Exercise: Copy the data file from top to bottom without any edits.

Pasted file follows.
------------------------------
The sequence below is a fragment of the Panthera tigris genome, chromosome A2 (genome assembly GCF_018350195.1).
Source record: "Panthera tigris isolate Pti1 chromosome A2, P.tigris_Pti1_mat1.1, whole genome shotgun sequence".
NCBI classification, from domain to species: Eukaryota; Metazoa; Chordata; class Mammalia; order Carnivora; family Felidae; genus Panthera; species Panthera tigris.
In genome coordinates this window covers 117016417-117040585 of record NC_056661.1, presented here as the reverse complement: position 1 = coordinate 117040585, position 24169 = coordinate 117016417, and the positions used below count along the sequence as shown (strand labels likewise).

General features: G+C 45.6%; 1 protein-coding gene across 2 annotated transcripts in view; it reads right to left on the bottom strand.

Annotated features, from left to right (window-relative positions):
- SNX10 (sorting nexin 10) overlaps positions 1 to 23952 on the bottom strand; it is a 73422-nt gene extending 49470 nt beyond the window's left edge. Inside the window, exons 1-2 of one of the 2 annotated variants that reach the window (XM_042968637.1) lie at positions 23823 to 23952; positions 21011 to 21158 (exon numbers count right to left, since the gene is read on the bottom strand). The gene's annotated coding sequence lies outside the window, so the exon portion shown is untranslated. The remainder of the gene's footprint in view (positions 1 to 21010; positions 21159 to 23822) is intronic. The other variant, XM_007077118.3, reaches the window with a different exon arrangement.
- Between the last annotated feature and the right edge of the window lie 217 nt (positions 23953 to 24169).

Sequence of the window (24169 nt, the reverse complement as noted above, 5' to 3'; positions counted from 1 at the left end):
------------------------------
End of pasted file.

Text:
The sequence below is a fragment of the Panthera tigris genome, chromosome A2 (genome assembly GCF_018350195.1).
Source record: "Panthera tigris isolate Pti1 chromosome A2, P.tigris_Pti1_mat1.1, whole genome shotgun sequence".
NCBI classification, from domain to species: Eukaryota; Metazoa; Chordata; class Mammalia; order Carnivora; family Felidae; genus Panthera; species Panthera tigris.
In genome coordinates this window covers 117016417-117040585 of record NC_056661.1, presented here as the reverse complement: position 1 = coordinate 117040585, position 24169 = coordinate 117016417, and the positions used below count along the sequence as shown (strand labels likewise).

General features: G+C 45.6%; 1 protein-coding gene across 2 annotated transcripts in view; it reads right to left on the bottom strand.

Annotated features, from left to right (window-relative positions):
- SNX10 (sorting nexin 10) overlaps positions 1 to 23952 on the bottom strand; it is a 73422-nt gene extending 49470 nt beyond the window's left edge. Inside the window, exons 1-2 of one of the 2 annotated variants that reach the window (XM_042968637.1) lie at positions 23823 to 23952; positions 21011 to 21158 (exon numbers count right to left, since the gene is read on the bottom strand). The gene's annotated coding sequence lies outside the window, so the exon portion shown is untranslated. The remainder of the gene's footprint in view (positions 1 to 21010; positions 21159 to 23822) is intronic. The other variant, XM_007077118.3, reaches the window with a different exon arrangement.
- Between the last annotated feature and the right edge of the window lie 217 nt (positions 23953 to 24169).

Sequence of the window (24169 nt, the reverse complement as noted above, 5' to 3'; positions counted from 1 at the left end):